It may come as a surprise to many that among all of the blinding conditions that exist, cataracts are the leading cause of preventable blindness worldwide. Unfortunately, those who suffer from cataracts in developing nations may not have the access to care and the technology required to diagnose and treat cataracts. Surgical procedures to remove cataracts have evolved considerably and can literally restore vision, within minutes, to individuals who have gone blind from advanced cataracts.
USC Eye institute physicians specializing in cataract surgery have joined forces with international charitable organizations to provide their services. “I feel privileged and honored to be able to use my expertise and training in cataract surgery to restore vision to those blinded by cataracts,” said Jonathan Song, MD, associate professor of clinical ophthalmology at the USC Eye Institute and director of the Cataract service. “In my travels to countries like Fiji, Nicaragua, Indonesia, Malaysia, India, China, Mexico and Latvia, there are no words to describe the impact cataract surgery has on the people I have operated on. Loss of vision can mean a loss of life. People depend on their sight to earn a living and provide for their families,” explains Song.
Our cataract surgeons want you to be aware of the causes, symptoms and treatments available for cataracts. The USC Eye Institute’s Cataract Service is proud to provide the most advanced technology and expertise in cataract removal and intraocular lens replacement.
What is a cataract?
A cataract results when the natural lens of the eye becomes cloudy and impedes light from entering the eye. The lens is a transparent structure found in the eye that helps bend light to allow it to be precisely focused on the retina. Cataracts generally occur in those over the age of 50, but may be congenital or result from trauma, or specific diseases. The only available treatment for cataracts is surgical removal of the lens and replacement with an intraocular lens implant.
Symptoms of Cataracts
- Decreasing vision with age
- Blurred or double vision
- Seeing halos around bright lights
- Difficulty distinguishing colors
- Frequent prescription changes for glasses
- Difficulty reading
Causes of Cataracts
- Eye trauma
- Some medications including long-term use of oral steroids
- Sun Exposure
Cataract Surgery: an outpatient procedure
A couple of decades ago, cataract surgery was still considered high risk and associated with long recovery times. Today, cataract surgery is an outpatient procedure, which can even allow a patient to operate a vehicle one day after surgery. The procedure itself is extremely safe —involving a microscopic incision through which the cataract is removed and a foldable intraocular lens (IOL) is implanted to replace the clouded lens. The diminished recovery time is the result of the rapid healing of the tiny incision that is made during the time of surgery.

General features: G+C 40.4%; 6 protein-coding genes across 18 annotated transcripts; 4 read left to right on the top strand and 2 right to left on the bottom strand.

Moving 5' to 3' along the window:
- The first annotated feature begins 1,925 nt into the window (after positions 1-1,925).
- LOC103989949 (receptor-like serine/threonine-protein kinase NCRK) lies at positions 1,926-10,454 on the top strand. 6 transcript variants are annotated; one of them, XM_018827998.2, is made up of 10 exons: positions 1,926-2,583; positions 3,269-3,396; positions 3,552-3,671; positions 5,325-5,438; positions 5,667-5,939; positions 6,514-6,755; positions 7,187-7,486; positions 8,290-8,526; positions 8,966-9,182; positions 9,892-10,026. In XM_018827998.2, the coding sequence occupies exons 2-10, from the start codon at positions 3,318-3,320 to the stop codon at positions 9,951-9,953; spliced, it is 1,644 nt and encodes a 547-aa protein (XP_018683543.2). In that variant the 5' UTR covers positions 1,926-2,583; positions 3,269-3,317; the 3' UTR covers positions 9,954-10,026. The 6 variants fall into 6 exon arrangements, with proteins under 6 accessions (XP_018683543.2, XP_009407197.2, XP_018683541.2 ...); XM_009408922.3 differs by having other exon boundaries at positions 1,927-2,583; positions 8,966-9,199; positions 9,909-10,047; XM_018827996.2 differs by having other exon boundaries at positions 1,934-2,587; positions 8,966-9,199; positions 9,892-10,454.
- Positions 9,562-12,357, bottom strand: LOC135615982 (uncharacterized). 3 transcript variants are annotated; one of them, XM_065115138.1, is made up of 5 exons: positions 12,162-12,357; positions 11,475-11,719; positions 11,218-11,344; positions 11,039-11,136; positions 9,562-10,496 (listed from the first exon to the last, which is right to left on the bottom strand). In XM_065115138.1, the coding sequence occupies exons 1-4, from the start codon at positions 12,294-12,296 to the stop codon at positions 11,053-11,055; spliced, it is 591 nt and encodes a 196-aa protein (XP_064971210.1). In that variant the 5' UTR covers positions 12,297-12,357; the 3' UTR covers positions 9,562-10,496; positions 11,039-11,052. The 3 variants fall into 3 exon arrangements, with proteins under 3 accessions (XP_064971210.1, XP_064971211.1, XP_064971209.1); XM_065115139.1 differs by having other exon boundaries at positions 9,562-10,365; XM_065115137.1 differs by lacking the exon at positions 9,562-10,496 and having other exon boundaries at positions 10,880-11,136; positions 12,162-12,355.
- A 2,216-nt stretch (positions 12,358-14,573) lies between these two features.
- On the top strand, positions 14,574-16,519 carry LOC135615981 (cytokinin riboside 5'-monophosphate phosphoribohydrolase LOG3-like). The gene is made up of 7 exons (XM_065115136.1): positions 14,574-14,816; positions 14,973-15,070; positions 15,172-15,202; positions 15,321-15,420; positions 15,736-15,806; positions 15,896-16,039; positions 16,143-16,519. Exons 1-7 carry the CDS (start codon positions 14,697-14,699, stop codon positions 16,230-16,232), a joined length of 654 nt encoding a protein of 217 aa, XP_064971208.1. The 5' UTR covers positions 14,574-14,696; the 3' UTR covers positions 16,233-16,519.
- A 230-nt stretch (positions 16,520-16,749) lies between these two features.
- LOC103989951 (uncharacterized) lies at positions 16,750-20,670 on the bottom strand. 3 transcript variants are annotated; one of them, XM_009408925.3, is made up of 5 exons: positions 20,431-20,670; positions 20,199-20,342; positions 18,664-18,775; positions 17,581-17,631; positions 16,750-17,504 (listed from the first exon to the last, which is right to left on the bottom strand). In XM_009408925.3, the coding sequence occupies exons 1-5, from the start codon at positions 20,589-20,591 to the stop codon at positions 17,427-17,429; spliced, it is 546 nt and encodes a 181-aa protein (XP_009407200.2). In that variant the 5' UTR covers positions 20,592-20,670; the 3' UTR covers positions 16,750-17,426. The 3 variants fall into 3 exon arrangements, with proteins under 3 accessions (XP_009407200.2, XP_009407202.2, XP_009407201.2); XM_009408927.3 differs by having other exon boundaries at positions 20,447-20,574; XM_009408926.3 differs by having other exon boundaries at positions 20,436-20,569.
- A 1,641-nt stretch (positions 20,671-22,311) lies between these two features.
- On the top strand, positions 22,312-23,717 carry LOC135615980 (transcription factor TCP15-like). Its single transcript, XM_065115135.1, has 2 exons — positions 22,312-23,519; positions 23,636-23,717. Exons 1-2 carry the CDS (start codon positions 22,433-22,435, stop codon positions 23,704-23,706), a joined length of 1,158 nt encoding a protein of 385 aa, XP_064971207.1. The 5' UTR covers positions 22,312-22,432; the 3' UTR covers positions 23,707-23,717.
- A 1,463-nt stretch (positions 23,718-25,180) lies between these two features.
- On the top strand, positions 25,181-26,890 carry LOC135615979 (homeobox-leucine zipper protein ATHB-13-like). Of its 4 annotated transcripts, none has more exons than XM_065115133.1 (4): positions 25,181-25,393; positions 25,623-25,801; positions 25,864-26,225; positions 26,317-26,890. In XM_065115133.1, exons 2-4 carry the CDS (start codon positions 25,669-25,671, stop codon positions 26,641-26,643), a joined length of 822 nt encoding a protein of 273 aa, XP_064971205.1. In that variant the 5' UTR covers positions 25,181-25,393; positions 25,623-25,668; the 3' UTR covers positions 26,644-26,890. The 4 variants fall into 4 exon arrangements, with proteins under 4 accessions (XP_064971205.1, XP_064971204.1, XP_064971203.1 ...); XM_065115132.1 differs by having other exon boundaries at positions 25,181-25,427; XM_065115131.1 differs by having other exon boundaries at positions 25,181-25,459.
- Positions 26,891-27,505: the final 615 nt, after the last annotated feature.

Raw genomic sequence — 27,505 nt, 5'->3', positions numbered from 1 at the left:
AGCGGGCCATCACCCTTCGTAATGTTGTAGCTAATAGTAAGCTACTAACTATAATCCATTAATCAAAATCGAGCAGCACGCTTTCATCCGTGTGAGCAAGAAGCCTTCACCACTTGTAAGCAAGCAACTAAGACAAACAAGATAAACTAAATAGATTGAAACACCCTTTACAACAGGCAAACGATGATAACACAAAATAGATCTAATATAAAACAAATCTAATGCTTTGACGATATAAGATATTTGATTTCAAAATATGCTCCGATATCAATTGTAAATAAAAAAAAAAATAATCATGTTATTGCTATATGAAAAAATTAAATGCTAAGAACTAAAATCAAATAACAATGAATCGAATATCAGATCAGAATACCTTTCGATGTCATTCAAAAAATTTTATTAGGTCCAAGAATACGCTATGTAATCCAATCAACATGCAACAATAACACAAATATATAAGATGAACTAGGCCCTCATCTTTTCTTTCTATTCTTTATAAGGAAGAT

A Major Advancement in Cataract Removal- Custom Laser Cataract Surgery
The USC Eye Institute’s Cataract Service also offers Custom Laser Cataract Surgery, which involves the use of a femtosecond laser to perform essential components of the procedure. Unlike a surgical blade used during traditional cataract surgeries, the advanced technology of a femtosecond laser is effectively able to create a corneal incision, open the lens capsule, and fragment the cataract into small pieces without entering the eye. The laser surgery goes beyond traditional cataract surgery as it allows surgeons to perform additional procedures during the time of cataract removal, resulting in improved vision and less dependence on glasses or bifocals. For example, the laser technique can allow for surgeons to carry out treatment of presbyopia and astigmatism, during the surgical procedure.
This technique is highly advantageous to those who have ocular diseases like glaucoma as well. “We are fortunate that the femtosecond laser technology at the USC Eye Institute has become available to patients with glaucoma. It gives predictable results and does not lead to elevation in eye pressure during post operative recovery,” said Alena Reznik, MD, assistant professor of clinical ophthalmology at the institute. “Remarkably, we are also able to perform minimally invasive glaucoma surgery at the same time as femtosecond cataract extraction to further decrease recovery time, use of general anesthesia and glaucoma drops in the future,” said Reznik, who is also part of the Glaucoma service.
Our trusted ophthalmologists at the USC Eye Institute are fellowship-trained specialists who provide the most cutting-edge technology in the treatment of cataract removal. If you feel that you are experiencing symptoms related to the development of cataracts, please call (800) USC-CARE (800-872-2273) to make an appointment.
by Debbie Mitra
Next, read about Visual Impairment and Blindness in the U.S.